As an aside, the presence of $a1$ as a factor means that all $a^x1$ with $a>2$ and $x>1$ are composite.
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Sorry everyone, but the question clearly states if Mersenne prime powers are always odd.
2^{2} − 1 is a Mersennse prime which power is 2 which is an even number.
Therefore the only possible answer is no.
The only thing we can be certain is that if 2^{n} − 1 is prime, then n is prime as it has been proved in other answers.
It just happens that 2 is the only even prime number.
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Yes, if $n$ is positive and even, then one can factor into integers:
$$2^n  1 = (2^{n / 2} + 1)(2 ^ {n / 2}  1).$$
Thus in this case $2^n  1$ is composite if $2^{n / 2}  1 > 1$, that is, if $n > 2$.
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If $n$ is composite then $n=ab$, where $a\ne n$, $b\ne n$. So: $$ 2^{ab}1 = (2^a)^b 1 = (2^a1)(1+ 2^a + 2^{2a} + \ldots + 2^{a(b1)}) $$
So $(2^{a}1)$ divides $(2^{n}1)$
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If $n=2k$ then we can show that $3(4^k1)$ by induction. When $k=1$, $33$ and we are done. Suppose $ 3(4^m1)$. Note that $$4^{m+1}1=4(4^m1)+3.$$ Which is divisible by $3$ by the induction hypothesis and the fact that $33$.
So $2^{2k}1$ is not prime when $k>1$.
Alternatively: $4^n1=(41)(4^{n1}+...+1)$ (used David's idea here).
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How does (lack of) divisibility by $3$ prove it to not divisible by all other primes till $2^n1$? Or do you mean to show similarly for all primes till $2^n1$? If so, what would you take as $a$ in $n=ak$, for showing for (lack of ) divisibility by prime $5$? – jiten Nov 26 '21 at 08:38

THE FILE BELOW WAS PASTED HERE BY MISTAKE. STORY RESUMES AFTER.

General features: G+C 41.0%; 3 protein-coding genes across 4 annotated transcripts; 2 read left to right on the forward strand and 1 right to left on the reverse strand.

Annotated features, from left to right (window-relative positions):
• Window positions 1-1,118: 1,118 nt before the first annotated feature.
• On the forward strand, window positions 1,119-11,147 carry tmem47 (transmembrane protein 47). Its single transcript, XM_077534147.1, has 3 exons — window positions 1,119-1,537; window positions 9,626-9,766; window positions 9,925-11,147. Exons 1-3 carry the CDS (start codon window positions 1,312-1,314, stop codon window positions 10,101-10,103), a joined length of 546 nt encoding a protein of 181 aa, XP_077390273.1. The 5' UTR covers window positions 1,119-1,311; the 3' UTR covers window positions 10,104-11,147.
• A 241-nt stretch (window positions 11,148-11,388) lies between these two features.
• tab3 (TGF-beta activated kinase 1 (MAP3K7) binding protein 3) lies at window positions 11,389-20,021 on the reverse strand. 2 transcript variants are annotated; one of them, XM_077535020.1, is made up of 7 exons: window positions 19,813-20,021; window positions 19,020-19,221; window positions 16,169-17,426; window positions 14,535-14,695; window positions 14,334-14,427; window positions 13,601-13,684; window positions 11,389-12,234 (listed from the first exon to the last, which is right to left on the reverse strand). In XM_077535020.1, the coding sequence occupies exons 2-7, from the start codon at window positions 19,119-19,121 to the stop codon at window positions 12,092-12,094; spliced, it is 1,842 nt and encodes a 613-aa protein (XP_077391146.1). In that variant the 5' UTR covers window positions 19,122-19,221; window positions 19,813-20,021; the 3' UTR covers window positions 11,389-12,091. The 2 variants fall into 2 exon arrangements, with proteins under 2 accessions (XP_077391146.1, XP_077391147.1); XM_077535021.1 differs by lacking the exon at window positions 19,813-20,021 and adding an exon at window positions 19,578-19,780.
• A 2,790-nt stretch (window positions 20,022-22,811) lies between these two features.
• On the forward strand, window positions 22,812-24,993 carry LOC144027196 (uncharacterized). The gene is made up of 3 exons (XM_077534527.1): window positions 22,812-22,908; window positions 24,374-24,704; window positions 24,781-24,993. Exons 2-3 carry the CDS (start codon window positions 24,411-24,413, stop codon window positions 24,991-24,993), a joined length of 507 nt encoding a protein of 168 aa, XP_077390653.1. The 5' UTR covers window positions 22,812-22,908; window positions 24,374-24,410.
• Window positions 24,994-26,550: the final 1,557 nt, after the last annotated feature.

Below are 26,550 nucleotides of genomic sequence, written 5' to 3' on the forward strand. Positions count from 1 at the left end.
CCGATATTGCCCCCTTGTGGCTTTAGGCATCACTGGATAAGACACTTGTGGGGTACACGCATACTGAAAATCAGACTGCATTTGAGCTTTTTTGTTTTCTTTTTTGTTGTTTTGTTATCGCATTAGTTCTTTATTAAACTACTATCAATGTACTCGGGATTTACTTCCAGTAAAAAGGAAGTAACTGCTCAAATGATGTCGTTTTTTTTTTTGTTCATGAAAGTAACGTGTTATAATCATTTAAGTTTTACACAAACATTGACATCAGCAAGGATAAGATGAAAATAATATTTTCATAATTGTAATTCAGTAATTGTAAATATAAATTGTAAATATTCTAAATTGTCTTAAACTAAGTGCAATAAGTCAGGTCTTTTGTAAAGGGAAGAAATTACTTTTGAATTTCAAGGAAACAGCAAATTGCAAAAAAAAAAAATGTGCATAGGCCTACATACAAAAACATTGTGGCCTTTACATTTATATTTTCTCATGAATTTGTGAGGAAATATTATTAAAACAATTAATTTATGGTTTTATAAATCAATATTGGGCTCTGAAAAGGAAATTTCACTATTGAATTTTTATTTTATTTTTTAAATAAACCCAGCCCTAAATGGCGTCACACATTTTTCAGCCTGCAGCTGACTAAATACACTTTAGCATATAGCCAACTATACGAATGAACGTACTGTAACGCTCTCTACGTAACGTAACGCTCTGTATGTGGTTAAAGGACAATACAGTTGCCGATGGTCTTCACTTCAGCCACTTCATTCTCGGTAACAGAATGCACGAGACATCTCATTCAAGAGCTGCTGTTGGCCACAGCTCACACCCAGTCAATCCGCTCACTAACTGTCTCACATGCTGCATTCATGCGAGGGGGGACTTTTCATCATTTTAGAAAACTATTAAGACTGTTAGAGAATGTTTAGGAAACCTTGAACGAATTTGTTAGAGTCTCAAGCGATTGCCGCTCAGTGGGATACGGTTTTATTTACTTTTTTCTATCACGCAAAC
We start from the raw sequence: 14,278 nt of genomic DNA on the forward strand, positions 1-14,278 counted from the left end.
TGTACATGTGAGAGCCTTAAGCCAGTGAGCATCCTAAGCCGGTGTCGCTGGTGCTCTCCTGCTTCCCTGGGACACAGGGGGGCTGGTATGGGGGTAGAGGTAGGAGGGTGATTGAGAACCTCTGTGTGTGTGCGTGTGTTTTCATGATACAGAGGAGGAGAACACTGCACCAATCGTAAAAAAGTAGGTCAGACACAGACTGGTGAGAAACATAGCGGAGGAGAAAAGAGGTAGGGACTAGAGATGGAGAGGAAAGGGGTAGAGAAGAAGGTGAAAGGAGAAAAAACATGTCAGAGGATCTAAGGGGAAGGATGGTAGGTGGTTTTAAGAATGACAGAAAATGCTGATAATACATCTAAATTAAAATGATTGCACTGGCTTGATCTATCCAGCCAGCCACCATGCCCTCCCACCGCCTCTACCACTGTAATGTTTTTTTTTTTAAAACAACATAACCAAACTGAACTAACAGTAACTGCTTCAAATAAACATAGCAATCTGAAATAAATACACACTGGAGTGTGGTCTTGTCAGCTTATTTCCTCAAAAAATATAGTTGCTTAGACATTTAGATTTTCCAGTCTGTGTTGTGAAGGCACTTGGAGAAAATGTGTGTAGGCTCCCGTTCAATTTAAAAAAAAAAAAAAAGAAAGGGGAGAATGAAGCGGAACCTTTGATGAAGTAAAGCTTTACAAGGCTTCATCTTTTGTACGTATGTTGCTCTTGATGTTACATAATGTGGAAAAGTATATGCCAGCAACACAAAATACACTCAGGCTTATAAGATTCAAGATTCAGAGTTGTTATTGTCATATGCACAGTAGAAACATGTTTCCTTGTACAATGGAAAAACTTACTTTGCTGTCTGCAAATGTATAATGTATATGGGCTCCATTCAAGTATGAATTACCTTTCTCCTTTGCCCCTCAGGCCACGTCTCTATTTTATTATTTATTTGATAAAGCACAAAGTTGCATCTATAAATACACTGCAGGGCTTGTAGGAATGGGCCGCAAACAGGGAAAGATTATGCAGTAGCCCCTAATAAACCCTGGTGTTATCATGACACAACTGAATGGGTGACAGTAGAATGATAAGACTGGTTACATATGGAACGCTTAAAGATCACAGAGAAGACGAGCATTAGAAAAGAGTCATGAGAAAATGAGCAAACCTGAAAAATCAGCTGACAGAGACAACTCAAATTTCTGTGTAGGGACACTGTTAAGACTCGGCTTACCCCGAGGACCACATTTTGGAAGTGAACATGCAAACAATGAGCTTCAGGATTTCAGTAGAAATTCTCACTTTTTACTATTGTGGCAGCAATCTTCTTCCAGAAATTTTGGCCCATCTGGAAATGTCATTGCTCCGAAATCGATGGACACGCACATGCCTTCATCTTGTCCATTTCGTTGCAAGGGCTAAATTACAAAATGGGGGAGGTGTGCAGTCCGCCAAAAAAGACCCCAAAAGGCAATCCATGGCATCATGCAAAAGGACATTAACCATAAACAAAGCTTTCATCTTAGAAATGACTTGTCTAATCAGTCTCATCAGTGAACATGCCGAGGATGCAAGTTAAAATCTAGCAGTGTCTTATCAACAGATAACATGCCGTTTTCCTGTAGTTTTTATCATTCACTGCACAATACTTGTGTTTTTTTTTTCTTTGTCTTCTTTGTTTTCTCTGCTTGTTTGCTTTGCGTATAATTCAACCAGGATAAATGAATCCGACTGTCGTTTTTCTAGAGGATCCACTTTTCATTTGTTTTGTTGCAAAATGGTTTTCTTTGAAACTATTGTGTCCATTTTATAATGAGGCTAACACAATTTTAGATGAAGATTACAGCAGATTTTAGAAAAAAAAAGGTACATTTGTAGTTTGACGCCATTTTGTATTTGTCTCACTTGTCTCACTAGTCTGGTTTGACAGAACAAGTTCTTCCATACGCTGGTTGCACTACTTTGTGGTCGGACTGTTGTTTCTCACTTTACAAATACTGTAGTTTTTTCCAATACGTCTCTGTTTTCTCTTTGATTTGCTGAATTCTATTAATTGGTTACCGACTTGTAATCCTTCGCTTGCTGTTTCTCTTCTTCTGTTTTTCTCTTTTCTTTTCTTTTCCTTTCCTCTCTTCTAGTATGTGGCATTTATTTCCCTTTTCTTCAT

1A mersenne prime is a prime. The answer proved that $3$ divides $2^n1$ if $n$ is even. – Siong Thye Goh Nov 26 '21 at 14:03

@SiongThyeGoh why only for even $n$, it could be a multiple of any other prime like $5,7$. Is there no need to show for such cases, and showing just failure for even $n$ suffices? – jiten Nov 26 '21 at 14:24

1the question is prove that for $n$ even, $2^n1$ is not a prime. It suffices to show that it is divisible by $3$ for even $n$. The question is about even $n$. – Siong Thye Goh Nov 26 '21 at 16:52
There is an extremely simple proof of this fact if you simply write the number in binary and realize that $2^n  1$ is written as $n$ $1$'s. If $n$ is a composite number (i.e. non prime) then it can be grouped into a subset of $1$'s. Here's an example, $2^{10}  1$:
\begin{align} 2^{10}  1 =&\ 1111111111_2 = 1023 \\=&\ 1111100000_2 + 0000011111_2 \\ =&\ (2^5  1)*2^5 + (2^5  1)\\ =&\ 31*2^5 + 31 \\ =&\ 31(2^5 + 1)\\ =&\ 31 * 33 \end{align}
or
\begin{align} 2^{10}  1 =&\ 1111111111_2 = 1023 \\=&\ 1100000000_2 + 0011000000_2 + 0000110000_2 + 0000001100_2 + 0000000011_2 \\ =&\ 3*2^8 + 3*2^6 + 3*2^4 + 3*2^2 + 3*2^0 = 1023\\ =&\ 3*(2^8 + 2^6 + 2^4 + 2^2 + 2^0) = 1023 \\ =&\ 3*341 = 1023 \end{align}
If $n$ is composite (i.e. nonprime) then the $1$'s can be grouped into sets which will make $2^n  1$ nonprime. Basically, assume that $n$ is nonprime such that $n = \alpha \beta$, then $2^n  1$ will be divisible by $2^\alpha  1$ and $2^\beta  1$.
It's worth pointing out that (obviously) $n$ prime isn't enoughbecause all we've proved is that "if $n$ isn't prime $2^n  1$ definitely isn't" (I just showed how to find a factor for any $2^n  1$ where $n$ isn't prime). And you probably already realize things like $2^{11}  1$ exist where that's not a prime number (also definitely not divisible by $11$ btw) and thus not a Mersenne's Prime.
A couple of quick examples:
\begin{align*} 2^4  1 &\ \leadsto 4 = 2*2 \leadsto 2^4  1 \text{ is divisible by } 2^2  1 = 3& 15 =&\ 3*5 \\ 2^{12}  1 &\ \leadsto 12 = 4*3 \leadsto 2^4  1 = 15 \text{ and } 2^3  1 = 7 & 4095 =&\ 7*582, 15*273\end{align*}